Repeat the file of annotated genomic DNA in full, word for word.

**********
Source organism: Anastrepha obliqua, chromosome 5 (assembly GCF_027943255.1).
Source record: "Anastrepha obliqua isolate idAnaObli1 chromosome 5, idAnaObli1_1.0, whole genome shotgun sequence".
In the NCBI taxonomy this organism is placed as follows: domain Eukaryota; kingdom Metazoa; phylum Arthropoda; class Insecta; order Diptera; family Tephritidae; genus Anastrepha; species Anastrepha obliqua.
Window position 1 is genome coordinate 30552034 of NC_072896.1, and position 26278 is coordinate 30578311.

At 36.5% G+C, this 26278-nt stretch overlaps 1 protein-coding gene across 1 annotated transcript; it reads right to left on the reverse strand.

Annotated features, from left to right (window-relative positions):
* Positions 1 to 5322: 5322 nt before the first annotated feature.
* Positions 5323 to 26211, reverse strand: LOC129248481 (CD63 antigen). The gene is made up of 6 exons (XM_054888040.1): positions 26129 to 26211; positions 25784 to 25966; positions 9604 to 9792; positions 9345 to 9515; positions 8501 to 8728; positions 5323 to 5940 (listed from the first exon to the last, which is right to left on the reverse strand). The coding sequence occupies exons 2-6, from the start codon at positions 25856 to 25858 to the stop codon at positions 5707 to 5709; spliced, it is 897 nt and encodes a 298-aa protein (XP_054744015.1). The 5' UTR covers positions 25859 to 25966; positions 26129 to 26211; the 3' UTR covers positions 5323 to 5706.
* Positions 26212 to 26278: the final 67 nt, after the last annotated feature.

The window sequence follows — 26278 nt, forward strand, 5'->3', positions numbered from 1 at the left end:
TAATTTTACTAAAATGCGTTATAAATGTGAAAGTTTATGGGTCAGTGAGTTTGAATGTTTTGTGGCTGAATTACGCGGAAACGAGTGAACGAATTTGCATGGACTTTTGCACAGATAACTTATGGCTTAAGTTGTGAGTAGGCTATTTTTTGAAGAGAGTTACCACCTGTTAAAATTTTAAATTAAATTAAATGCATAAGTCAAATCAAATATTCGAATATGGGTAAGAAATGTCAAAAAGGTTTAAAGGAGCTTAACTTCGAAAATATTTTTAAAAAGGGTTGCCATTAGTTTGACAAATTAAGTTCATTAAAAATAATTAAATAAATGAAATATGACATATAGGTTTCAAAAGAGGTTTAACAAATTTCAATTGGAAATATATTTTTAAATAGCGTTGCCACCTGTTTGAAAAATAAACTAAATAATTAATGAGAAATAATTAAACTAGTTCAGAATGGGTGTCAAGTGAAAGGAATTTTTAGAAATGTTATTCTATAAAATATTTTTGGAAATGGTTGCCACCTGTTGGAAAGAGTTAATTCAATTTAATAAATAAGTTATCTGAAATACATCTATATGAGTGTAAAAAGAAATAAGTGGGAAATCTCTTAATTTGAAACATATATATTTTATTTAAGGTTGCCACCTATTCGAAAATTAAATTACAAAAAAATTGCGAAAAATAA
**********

Source organism: Anastrepha obliqua, chromosome 5 (assembly GCF_027943255.1).
Source record: "Anastrepha obliqua isolate idAnaObli1 chromosome 5, idAnaObli1_1.0, whole genome shotgun sequence".
In the NCBI taxonomy this organism is placed as follows: domain Eukaryota; kingdom Metazoa; phylum Arthropoda; class Insecta; order Diptera; family Tephritidae; genus Anastrepha; species Anastrepha obliqua.
Window position 1 is genome coordinate 30552034 of NC_072896.1, and position 26278 is coordinate 30578311.

At 36.5% G+C, this 26278-nt stretch overlaps 1 protein-coding gene across 1 annotated transcript; it reads right to left on the reverse strand.

Annotated features, from left to right (window-relative positions):
* Positions 1 to 5322: 5322 nt before the first annotated feature.
* Positions 5323 to 26211, reverse strand: LOC129248481 (CD63 antigen). The gene is made up of 6 exons (XM_054888040.1): positions 26129 to 26211; positions 25784 to 25966; positions 9604 to 9792; positions 9345 to 9515; positions 8501 to 8728; positions 5323 to 5940 (listed from the first exon to the last, which is right to left on the reverse strand). The coding sequence occupies exons 2-6, from the start codon at positions 25856 to 25858 to the stop codon at positions 5707 to 5709; spliced, it is 897 nt and encodes a 298-aa protein (XP_054744015.1). The 5' UTR covers positions 25859 to 25966; positions 26129 to 26211; the 3' UTR covers positions 5323 to 5706.
* Positions 26212 to 26278: the final 67 nt, after the last annotated feature.

The window sequence follows — 26278 nt, forward strand, 5'->3', positions numbered from 1 at the left end:
TAATTTTACTAAAATGCGTTATAAATGTGAAAGTTTATGGGTCAGTGAGTTTGAATGTTTTGTGGCTGAATTACGCGGAAACGAGTGAACGAATTTGCATGGACTTTTGCACAGATAACTTATGGCTTAAGTTGTGAGTAGGCTATTTTTTGAAGAGAGTTACCACCTGTTAAAATTTTAAATTAAATTAAATGCATAAGTCAAATCAAATATTCGAATATGGGTAAGAAATGTCAAAAAGGTTTAAAGGAGCTTAACTTCGAAAATATTTTTAAAAAGGGTTGCCATTAGTTTGACAAATTAAGTTCATTAAAAATAATTAAATAAATGAAATATGACATATAGGTTTCAAAAGAGGTTTAACAAATTTCAATTGGAAATATATTTTTAAATAGCGTTGCCACCTGTTTGAAAAATAAACTAAATAATTAATGAGAAATAATTAAACTAGTTCAGAATGGGTGTCAAGTGAAAGGAATTTTTAGAAATGTTATTCTATAAAATATTTTTGGAAATGGTTGCCACCTGTTGGAAAGAGTTAATTCAATTTAATAAATAAGTTATCTGAAATACATCTATATGAGTGTAAAAAGAAATAAGTGGGAAATCTCTTAATTTGAAACATATATATTTTATTTAAGGTTGCCACCTATTCGAAAATTAAATTACAAAAAAATTGCGAAAAATAA